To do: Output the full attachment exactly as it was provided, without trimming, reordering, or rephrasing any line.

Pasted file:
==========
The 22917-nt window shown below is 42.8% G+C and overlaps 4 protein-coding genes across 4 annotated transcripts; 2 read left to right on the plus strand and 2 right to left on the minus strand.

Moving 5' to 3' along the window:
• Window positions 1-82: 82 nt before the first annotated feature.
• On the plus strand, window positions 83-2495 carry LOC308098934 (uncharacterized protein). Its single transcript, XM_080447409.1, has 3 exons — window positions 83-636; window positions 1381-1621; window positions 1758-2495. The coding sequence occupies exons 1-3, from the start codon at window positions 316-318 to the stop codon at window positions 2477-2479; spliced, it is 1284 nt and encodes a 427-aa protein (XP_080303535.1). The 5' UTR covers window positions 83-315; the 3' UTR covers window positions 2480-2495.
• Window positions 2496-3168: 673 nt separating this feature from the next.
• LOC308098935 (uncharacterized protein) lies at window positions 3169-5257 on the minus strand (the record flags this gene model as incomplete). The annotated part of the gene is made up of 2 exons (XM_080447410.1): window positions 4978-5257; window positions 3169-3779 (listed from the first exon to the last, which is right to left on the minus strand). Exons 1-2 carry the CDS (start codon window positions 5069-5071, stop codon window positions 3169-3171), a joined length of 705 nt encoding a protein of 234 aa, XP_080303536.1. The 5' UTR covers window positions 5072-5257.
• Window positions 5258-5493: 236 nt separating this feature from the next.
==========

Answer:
The 22917-nt window shown below is 42.8% G+C and overlaps 4 protein-coding genes across 4 annotated transcripts; 2 read left to right on the plus strand and 2 right to left on the minus strand.

Moving 5' to 3' along the window:
• Window positions 1-82: 82 nt before the first annotated feature.
• On the plus strand, window positions 83-2495 carry LOC308098934 (uncharacterized protein). Its single transcript, XM_080447409.1, has 3 exons — window positions 83-636; window positions 1381-1621; window positions 1758-2495. The coding sequence occupies exons 1-3, from the start codon at window positions 316-318 to the stop codon at window positions 2477-2479; spliced, it is 1284 nt and encodes a 427-aa protein (XP_080303535.1). The 5' UTR covers window positions 83-315; the 3' UTR covers window positions 2480-2495.
• Window positions 2496-3168: 673 nt separating this feature from the next.
• LOC308098935 (uncharacterized protein) lies at window positions 3169-5257 on the minus strand (the record flags this gene model as incomplete). The annotated part of the gene is made up of 2 exons (XM_080447410.1): window positions 4978-5257; window positions 3169-3779 (listed from the first exon to the last, which is right to left on the minus strand). Exons 1-2 carry the CDS (start codon window positions 5069-5071, stop codon window positions 3169-3171), a joined length of 705 nt encoding a protein of 234 aa, XP_080303536.1. The 5' UTR covers window positions 5072-5257.
• Window positions 5258-5493: 236 nt separating this feature from the next.